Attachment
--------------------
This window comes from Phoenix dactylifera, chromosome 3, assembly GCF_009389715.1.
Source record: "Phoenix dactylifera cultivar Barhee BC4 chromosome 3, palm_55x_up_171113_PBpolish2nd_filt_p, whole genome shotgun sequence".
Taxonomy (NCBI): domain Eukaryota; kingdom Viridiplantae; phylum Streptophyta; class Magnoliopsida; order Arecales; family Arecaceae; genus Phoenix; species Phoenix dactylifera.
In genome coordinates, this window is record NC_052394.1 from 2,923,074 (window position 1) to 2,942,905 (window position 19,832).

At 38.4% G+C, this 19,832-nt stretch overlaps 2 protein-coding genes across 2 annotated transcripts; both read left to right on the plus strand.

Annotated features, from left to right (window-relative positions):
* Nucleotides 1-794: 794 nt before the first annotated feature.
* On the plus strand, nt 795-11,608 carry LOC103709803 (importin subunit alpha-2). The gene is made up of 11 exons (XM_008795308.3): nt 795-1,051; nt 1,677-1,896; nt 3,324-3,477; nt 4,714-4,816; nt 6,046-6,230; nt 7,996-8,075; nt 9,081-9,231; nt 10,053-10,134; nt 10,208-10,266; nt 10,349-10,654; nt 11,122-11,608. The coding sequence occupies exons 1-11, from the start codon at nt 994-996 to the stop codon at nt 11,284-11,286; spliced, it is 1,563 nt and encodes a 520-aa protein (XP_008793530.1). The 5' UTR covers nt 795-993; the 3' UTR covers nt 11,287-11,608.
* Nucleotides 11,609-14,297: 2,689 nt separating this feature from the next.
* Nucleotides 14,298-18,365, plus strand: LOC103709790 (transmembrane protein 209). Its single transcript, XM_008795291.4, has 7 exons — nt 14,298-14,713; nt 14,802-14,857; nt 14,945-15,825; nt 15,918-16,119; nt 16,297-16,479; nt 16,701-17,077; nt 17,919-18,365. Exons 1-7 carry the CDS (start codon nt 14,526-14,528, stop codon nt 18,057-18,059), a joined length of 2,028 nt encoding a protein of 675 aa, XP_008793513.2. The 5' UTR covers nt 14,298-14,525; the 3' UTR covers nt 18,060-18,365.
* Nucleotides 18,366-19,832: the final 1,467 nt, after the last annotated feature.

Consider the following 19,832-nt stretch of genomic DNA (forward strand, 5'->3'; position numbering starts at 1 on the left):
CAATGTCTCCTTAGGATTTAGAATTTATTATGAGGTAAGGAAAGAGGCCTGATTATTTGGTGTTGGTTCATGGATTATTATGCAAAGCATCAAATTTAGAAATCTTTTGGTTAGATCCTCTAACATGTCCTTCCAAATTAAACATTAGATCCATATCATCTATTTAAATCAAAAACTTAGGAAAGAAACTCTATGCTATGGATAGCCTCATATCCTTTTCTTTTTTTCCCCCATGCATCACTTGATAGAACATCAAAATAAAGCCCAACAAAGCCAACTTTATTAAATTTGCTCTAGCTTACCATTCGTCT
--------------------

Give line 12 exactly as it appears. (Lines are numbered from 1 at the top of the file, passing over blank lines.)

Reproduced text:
Consider the following 19,832-nt stretch of genomic DNA (forward strand, 5'->3'; position numbering starts at 1 on the left):